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    Pluto Likely Has an Ocean of Water Deep Under Its Surface

    Written by

    Kate Lunau

    Motherboard Editor

    Pluto. Image: NASA/JHUAPL

    In July 2015, NASA’s New Horizons arrived at Pluto and spent three months investigating the dwarf planet, including its famous heart, a bright formation near the equator. Scientists have now determined there’s likely a slushy, viscous ocean of water ice beneath this heart-shaped region, which is named Tombaugh Regio, according to a new paper published Wednesday in Nature.

    A subsurface ocean could explain a mystery that’s bothered scientists for some time: why Pluto’s bright heart permanently points away from the planet’s moon, Charon.

    “Pluto and Charon are tidally locked to each other,” MIT professor and New Horizons co-investigator Richard Binzel, who is an author of the paper, told me in an interview. The planet and its small moon are in a sort of eternal staring contest, with the same side of Charon always pointing at Pluto, and vice versa. But weirdly, the Tombaugh Regio region—and particularly a region called Sputnik Planitia, often called the heart’s left ventricle—is “almost exactly opposite to Charon,” Binzel said. “It’s a perfection of placement.”

    That left ventricle, which seems to be a giant impact basin, is apparently filled with frozen nitrogen ice (which explains why it’s extra-bright). The ice crust there seems to be thinner. “The viscous liquid from below [pushes] its way up to make a bulge,” Binzel said, adding “a little extra mass there” that contributes to the planet's surprising alignment.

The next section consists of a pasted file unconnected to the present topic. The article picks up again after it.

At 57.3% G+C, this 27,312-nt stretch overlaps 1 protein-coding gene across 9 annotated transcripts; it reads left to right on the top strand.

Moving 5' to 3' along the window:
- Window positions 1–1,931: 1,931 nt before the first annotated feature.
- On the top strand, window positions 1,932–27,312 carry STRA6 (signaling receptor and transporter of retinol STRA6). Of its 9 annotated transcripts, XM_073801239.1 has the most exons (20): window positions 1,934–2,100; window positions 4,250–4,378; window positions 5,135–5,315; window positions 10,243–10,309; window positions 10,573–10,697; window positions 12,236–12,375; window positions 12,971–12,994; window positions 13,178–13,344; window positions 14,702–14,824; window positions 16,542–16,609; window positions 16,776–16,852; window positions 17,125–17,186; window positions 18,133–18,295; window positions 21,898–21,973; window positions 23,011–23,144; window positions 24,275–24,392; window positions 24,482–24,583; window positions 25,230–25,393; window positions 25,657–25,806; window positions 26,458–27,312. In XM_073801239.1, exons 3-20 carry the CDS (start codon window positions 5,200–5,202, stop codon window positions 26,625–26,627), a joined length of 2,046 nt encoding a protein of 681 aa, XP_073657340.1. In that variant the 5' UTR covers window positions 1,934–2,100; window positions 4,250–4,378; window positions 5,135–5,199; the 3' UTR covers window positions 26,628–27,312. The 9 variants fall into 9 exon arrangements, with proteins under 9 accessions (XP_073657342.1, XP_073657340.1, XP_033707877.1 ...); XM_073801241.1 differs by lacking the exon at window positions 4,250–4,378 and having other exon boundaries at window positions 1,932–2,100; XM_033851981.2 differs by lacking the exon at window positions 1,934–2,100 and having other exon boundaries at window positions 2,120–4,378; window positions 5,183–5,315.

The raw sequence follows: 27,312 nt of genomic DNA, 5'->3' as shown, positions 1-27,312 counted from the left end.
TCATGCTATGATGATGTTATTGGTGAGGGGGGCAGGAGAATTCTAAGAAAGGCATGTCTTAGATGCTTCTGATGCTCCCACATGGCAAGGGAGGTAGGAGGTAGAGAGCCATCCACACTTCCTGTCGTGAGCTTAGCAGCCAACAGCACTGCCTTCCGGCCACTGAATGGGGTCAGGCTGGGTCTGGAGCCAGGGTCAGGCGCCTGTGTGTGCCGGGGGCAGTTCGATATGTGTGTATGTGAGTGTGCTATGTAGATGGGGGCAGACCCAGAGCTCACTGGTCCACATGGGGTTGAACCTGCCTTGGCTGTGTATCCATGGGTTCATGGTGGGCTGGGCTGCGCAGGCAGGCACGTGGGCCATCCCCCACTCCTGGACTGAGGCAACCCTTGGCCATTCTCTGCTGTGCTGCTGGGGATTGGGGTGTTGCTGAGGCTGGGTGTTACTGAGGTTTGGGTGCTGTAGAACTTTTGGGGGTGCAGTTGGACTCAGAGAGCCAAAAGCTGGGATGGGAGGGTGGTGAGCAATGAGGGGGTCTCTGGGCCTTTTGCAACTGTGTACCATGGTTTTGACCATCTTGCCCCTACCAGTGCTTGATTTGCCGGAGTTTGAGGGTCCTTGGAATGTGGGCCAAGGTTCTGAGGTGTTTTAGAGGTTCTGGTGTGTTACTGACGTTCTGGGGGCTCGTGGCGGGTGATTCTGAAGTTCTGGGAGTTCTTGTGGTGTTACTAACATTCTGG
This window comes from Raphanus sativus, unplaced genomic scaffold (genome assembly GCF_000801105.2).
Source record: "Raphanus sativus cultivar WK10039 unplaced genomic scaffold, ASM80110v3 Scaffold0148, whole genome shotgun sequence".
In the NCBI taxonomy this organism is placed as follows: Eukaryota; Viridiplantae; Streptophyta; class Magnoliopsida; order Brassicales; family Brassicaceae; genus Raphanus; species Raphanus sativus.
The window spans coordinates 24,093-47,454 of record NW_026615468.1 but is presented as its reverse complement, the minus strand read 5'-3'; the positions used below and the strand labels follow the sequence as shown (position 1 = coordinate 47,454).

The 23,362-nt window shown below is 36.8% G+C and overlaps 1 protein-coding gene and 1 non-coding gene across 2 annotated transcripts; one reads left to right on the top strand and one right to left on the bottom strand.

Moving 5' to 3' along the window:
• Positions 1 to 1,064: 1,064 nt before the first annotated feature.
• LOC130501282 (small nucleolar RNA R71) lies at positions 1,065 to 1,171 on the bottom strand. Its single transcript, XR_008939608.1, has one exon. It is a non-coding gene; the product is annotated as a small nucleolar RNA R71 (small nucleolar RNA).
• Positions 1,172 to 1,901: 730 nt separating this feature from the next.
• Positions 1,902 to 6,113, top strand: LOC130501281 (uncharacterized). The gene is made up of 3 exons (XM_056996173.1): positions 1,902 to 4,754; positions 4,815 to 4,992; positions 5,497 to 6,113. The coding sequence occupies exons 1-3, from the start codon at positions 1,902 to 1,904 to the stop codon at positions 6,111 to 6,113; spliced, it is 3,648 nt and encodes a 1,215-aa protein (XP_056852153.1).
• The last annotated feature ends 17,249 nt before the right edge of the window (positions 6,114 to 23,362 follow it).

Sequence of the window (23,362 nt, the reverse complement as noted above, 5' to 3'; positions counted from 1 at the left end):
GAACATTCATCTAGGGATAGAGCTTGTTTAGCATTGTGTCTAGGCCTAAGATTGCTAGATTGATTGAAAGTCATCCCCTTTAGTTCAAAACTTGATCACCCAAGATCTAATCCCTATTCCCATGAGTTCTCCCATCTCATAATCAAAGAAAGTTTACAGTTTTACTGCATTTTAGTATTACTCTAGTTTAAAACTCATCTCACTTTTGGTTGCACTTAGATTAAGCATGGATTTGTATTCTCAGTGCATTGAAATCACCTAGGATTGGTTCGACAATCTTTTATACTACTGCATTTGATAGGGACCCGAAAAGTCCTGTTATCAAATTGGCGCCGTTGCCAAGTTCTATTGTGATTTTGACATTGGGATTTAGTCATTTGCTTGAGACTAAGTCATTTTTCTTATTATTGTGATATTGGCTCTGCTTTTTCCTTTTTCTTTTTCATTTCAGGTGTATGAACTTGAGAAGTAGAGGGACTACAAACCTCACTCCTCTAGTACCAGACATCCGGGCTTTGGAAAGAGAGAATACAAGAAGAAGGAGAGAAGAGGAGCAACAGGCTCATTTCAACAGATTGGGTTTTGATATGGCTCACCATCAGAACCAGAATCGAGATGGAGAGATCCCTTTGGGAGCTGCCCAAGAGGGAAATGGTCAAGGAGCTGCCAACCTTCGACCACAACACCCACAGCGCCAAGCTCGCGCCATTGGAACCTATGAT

Read More: Why Jupiter’s Moon Europa Is the Best Candidate For Finding Life Off Earth

    As for Pluto’s ocean, scientists believe it’s between 150 and 200 km beneath the surface, he said, with a water layer that “might be 100 km thick.” It isn’t known whether it’s a global ocean, but it’s possible, Binzel acknowledged.

    Other bodies in our solar system are believed to harbour subsurface oceans. Geysers have been observed on Saturn’s moon Enceladus, and water vapour plumes appear to spew from the surface of Jupiter’s Europa. Why is there so much water everywhere? “The most common elements in the universe are hydrogen, helium, and oxygen,” Binzel said. Helium is inert, leaving the other two—which are, of course, the compounds that make up water.

    “H20 is a compound that the universe is very ready, willing, and able to form,” he said.

    That’s good news for the search for life in other places, although of course we've no clue yet whether anything could live on Pluto: NASA considers water to be a key ingredient for life to form. Meanwhile, New Horizons is zooming off to the Kuiper Belt, a chaotic area beyond our solar system about which little is known.

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